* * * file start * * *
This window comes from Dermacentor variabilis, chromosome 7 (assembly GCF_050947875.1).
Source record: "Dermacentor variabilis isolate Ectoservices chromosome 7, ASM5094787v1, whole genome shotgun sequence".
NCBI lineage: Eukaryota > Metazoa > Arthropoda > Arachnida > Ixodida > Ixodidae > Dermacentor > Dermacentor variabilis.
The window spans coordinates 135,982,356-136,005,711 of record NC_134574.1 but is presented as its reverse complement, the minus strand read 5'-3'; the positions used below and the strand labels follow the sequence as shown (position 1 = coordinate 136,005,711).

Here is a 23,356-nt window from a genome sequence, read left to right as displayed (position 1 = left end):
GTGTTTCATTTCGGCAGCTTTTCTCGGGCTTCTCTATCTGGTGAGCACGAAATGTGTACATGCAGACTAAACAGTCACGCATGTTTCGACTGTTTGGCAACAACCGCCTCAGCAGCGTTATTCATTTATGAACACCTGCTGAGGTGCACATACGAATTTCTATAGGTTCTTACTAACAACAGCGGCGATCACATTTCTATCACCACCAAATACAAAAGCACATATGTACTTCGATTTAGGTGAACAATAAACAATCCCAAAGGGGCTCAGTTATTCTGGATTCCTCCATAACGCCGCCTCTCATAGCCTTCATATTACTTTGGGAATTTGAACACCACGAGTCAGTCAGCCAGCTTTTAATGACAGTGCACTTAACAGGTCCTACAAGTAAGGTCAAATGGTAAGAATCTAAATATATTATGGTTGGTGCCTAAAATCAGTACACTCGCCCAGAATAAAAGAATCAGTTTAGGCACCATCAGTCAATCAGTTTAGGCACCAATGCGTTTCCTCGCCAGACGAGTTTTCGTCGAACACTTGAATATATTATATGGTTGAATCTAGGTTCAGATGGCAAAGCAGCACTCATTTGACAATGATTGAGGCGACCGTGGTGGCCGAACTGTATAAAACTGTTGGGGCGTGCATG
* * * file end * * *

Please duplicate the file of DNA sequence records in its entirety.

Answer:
This window comes from Dermacentor variabilis, chromosome 7 (assembly GCF_050947875.1).
Source record: "Dermacentor variabilis isolate Ectoservices chromosome 7, ASM5094787v1, whole genome shotgun sequence".
NCBI lineage: Eukaryota > Metazoa > Arthropoda > Arachnida > Ixodida > Ixodidae > Dermacentor > Dermacentor variabilis.
The window spans coordinates 135,982,356-136,005,711 of record NC_134574.1 but is presented as its reverse complement, the minus strand read 5'-3'; the positions used below and the strand labels follow the sequence as shown (position 1 = coordinate 136,005,711).

Here is a 23,356-nt window from a genome sequence, read left to right as displayed (position 1 = left end):
GTGTTTCATTTCGGCAGCTTTTCTCGGGCTTCTCTATCTGGTGAGCACGAAATGTGTACATGCAGACTAAACAGTCACGCATGTTTCGACTGTTTGGCAACAACCGCCTCAGCAGCGTTATTCATTTATGAACACCTGCTGAGGTGCACATACGAATTTCTATAGGTTCTTACTAACAACAGCGGCGATCACATTTCTATCACCACCAAATACAAAAGCACATATGTACTTCGATTTAGGTGAACAATAAACAATCCCAAAGGGGCTCAGTTATTCTGGATTCCTCCATAACGCCGCCTCTCATAGCCTTCATATTACTTTGGGAATTTGAACACCACGAGTCAGTCAGCCAGCTTTTAATGACAGTGCACTTAACAGGTCCTACAAGTAAGGTCAAATGGTAAGAATCTAAATATATTATGGTTGGTGCCTAAAATCAGTACACTCGCCCAGAATAAAAGAATCAGTTTAGGCACCATCAGTCAATCAGTTTAGGCACCAATGCGTTTCCTCGCCAGACGAGTTTTCGTCGAACACTTGAATATATTATATGGTTGAATCTAGGTTCAGATGGCAAAGCAGCACTCATTTGACAATGATTGAGGCGACCGTGGTGGCCGAACTGTATAAAACTGTTGGGGCGTGCATG